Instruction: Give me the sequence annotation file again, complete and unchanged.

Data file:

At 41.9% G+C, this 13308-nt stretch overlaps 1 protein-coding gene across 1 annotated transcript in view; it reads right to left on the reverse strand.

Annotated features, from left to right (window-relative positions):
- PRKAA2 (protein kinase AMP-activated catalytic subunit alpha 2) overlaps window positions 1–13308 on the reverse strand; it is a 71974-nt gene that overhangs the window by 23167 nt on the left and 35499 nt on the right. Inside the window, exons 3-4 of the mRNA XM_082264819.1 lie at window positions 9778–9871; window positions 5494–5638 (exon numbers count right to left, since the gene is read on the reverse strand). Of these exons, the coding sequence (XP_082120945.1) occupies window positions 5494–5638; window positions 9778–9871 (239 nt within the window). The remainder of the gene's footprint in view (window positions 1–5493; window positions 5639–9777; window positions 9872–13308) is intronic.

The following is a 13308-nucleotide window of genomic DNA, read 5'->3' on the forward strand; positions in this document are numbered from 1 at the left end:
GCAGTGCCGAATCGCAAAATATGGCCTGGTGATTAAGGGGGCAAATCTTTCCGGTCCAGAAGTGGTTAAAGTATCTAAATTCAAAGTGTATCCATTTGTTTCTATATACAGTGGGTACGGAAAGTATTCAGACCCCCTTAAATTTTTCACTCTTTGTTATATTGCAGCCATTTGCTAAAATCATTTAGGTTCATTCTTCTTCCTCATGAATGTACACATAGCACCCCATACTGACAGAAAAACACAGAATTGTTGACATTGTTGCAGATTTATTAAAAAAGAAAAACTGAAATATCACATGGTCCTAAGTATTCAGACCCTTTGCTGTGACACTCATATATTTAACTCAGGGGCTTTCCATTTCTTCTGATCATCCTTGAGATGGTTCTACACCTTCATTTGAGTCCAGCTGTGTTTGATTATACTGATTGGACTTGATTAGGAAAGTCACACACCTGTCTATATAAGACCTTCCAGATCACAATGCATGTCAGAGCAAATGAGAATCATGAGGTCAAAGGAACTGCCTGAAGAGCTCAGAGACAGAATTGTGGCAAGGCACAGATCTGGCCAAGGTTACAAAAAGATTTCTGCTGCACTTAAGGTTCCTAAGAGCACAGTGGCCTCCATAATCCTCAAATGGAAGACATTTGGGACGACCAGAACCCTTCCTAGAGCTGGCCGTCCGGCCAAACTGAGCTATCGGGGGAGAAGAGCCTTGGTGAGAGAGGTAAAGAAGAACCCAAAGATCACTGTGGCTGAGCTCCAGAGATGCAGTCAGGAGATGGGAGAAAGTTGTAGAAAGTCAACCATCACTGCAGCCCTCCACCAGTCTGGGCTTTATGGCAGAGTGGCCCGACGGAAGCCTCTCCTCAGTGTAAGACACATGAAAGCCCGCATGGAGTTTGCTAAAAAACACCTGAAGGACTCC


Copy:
At 41.9% G+C, this 13308-nt stretch overlaps 1 protein-coding gene across 1 annotated transcript in view; it reads right to left on the reverse strand.

Annotated features, from left to right (window-relative positions):
- PRKAA2 (protein kinase AMP-activated catalytic subunit alpha 2) overlaps window positions 1–13308 on the reverse strand; it is a 71974-nt gene that overhangs the window by 23167 nt on the left and 35499 nt on the right. Inside the window, exons 3-4 of the mRNA XM_082264819.1 lie at window positions 9778–9871; window positions 5494–5638 (exon numbers count right to left, since the gene is read on the reverse strand). Of these exons, the coding sequence (XP_082120945.1) occupies window positions 5494–5638; window positions 9778–9871 (239 nt within the window). The remainder of the gene's footprint in view (window positions 1–5493; window positions 5639–9777; window positions 9872–13308) is intronic.

The following is a 13308-nucleotide window of genomic DNA, read 5'->3' on the forward strand; positions in this document are numbered from 1 at the left end:
GCAGTGCCGAATCGCAAAATATGGCCTGGTGATTAAGGGGGCAAATCTTTCCGGTCCAGAAGTGGTTAAAGTATCTAAATTCAAAGTGTATCCATTTGTTTCTATATACAGTGGGTACGGAAAGTATTCAGACCCCCTTAAATTTTTCACTCTTTGTTATATTGCAGCCATTTGCTAAAATCATTTAGGTTCATTCTTCTTCCTCATGAATGTACACATAGCACCCCATACTGACAGAAAAACACAGAATTGTTGACATTGTTGCAGATTTATTAAAAAAGAAAAACTGAAATATCACATGGTCCTAAGTATTCAGACCCTTTGCTGTGACACTCATATATTTAACTCAGGGGCTTTCCATTTCTTCTGATCATCCTTGAGATGGTTCTACACCTTCATTTGAGTCCAGCTGTGTTTGATTATACTGATTGGACTTGATTAGGAAAGTCACACACCTGTCTATATAAGACCTTCCAGATCACAATGCATGTCAGAGCAAATGAGAATCATGAGGTCAAAGGAACTGCCTGAAGAGCTCAGAGACAGAATTGTGGCAAGGCACAGATCTGGCCAAGGTTACAAAAAGATTTCTGCTGCACTTAAGGTTCCTAAGAGCACAGTGGCCTCCATAATCCTCAAATGGAAGACATTTGGGACGACCAGAACCCTTCCTAGAGCTGGCCGTCCGGCCAAACTGAGCTATCGGGGGAGAAGAGCCTTGGTGAGAGAGGTAAAGAAGAACCCAAAGATCACTGTGGCTGAGCTCCAGAGATGCAGTCAGGAGATGGGAGAAAGTTGTAGAAAGTCAACCATCACTGCAGCCCTCCACCAGTCTGGGCTTTATGGCAGAGTGGCCCGACGGAAGCCTCTCCTCAGTGTAAGACACATGAAAGCCCGCATGGAGTTTGCTAAAAAACACCTGAAGGACTCC